Ready for some searching LIFE HACKS?
if u feel like the "omw" to "On my way!" expansion conveys unwarranted enthusiasm try deleting the "!" #lifehack— Tim Pope (@tpope) June 11, 2015
TL;DR: Customize your search engines in Chrome with one-letter shortcuts.
But before I get into that, here are some nifty documentation searching tricks you can use anywhere—not just in Chrome.
mdn.io/[literaly any search term ever]
And receive the top result on the Mozilla Developer Network.
This avoids a trip to Google and avoids the (formerly attrocious) w3schools landmines that inevitably spring up when in search for that precious, precious documentation.
But seriously, use
You can customize what sources it uses and even use it offline!
Google Chrome’s Search Engines
But searching can get even better if you customize your search engines in Google Chrome. The official docs are a bit sparse, so I’ll take you through it:
First, go to Chrome’s settings and find the search category. Then select “Manage search engines…”.
In this modal, start tinkering around with the boxes on the lower pane. If you visit a site in Chrome (not in incognito mode, of course), it may declare information about how to search it; Chrome automatically registers this information and dumps the website here. So, if you haven’t already, give devdocs.io a visit, and it should show up in this list.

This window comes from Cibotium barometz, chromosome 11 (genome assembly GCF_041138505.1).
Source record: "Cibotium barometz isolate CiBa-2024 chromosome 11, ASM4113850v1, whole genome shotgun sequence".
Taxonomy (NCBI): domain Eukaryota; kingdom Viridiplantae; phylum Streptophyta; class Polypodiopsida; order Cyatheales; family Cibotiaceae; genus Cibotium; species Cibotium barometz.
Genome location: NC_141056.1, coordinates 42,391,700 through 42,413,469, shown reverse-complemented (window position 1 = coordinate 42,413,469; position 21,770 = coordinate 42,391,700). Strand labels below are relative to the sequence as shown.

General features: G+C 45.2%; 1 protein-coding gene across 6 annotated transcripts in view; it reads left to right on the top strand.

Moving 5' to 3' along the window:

Next, edit the value in the middle column; this is the shortcut you can use to search quickly by simply typing this string in the omnibox (address bar) and pressing tab or space. For frequent searches like devdocs, I’d recommend using a one-letter shortcut:
And you’re done! Go to the omnibox, and type the shortcut you just registered and search away!
My search engines
g does an I’m feeling lucky search—it sends you directly to the
first matching search result, if that result is overwhelmingly probable.
This is most often what you want and it skips a trip to a Google page;
having to select the first search result is so boring! Occasionally,
no page will be significantly more probable than the rest, so it will
just dump you onto a regular old Google search page. Before I knew of
devdocs, I’d often type things like
g php mongodb to get me straight
to the documentation that I wanted. This is still useful to work for
minor libraries, especially those hosted on GitHub.
d searches devdocs.io, of course.
en does English Wikipedia. Similarly,
es searches Spanish Wikipedia.
A mini-lifehack: if you’re not sure what a term translates to in
a different language, (say, some exotic fruit with a colloquial name
such as what my parents call mamón), simply search for it in the
source language, then go to the sidebar and pick the language you want
it translated into. It may be obvious, but I find it incredibly
useful—more useful than trying my luck with using Google Translate.
y does YouTube because YouTube.